For years, conspiracy theories about smart phones listening to users without their permission to show them advertisements have abounded. While some researchers have shown this could happen, a first of its kind study just found something far more insidious. Academics at Northeastern University have just proven that your phone is recording your screen—as in taking video—and uploading it to third parties.
For the last year, Elleen Pan, Jingjing Ren, Martina Lindorfer, Christo Wilson, and David Choffnes ran an experiment involving more than 17,000 of the most popular Android apps using ten different phones. Their findings were alarming, to say the least.
As Gizmodo points out, during the study, the researchers started to see that screenshots and video recordings of what people were doing in apps were being sent to third-party domains. For example, when one of the phones used an app from GoPuff, a delivery start-up for people who have sudden cravings for junk food, the interaction with the app was recorded and sent to a domain affiliated with Appsee, a mobile analytics company. The video included a screen where you could enter personal information—in this case, their zip code.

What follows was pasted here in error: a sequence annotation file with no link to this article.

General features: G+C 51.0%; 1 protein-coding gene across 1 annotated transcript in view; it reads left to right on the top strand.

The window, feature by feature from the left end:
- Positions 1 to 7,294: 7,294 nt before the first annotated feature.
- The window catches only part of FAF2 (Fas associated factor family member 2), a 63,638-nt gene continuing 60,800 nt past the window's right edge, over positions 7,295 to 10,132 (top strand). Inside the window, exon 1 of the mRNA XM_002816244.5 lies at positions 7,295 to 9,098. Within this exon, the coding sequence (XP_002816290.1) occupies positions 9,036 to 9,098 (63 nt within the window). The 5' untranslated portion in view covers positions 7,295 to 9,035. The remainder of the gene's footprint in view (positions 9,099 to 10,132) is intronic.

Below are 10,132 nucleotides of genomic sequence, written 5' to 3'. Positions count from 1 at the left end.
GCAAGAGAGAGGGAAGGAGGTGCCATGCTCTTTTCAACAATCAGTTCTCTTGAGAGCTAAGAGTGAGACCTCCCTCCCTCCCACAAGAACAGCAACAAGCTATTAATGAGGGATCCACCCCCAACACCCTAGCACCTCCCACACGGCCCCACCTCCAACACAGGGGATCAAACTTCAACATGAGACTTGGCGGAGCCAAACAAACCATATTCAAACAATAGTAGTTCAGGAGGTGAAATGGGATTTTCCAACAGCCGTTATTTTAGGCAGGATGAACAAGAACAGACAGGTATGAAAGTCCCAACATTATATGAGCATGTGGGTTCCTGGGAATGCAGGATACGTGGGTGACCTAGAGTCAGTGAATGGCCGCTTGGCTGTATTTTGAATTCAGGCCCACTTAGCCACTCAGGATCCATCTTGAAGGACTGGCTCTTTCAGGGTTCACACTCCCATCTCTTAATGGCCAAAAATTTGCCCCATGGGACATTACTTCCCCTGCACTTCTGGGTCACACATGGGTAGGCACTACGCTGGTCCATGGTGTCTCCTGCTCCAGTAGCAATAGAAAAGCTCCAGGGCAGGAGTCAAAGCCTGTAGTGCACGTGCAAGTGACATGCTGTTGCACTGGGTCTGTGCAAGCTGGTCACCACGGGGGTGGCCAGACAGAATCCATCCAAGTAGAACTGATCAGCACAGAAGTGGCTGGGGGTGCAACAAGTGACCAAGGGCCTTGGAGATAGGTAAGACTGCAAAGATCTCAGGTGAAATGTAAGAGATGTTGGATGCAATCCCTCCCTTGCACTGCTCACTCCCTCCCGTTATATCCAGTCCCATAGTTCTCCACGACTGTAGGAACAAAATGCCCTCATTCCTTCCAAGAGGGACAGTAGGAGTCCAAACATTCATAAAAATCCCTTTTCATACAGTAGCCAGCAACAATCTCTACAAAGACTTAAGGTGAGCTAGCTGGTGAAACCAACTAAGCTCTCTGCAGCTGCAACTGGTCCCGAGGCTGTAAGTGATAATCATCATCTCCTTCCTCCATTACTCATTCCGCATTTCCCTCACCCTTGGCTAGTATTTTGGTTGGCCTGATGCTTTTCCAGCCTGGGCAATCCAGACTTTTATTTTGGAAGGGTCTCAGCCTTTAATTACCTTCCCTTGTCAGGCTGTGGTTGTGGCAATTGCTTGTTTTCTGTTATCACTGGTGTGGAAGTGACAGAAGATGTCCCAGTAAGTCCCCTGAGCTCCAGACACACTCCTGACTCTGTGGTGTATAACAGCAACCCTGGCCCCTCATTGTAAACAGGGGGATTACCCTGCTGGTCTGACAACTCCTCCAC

The fact that these apps can record your screen without you knowing and use this data is chilling. It illustrates how easy it would be for a malicious actor to be able to look at your private messages, personal information, passwords, photos, and videos.
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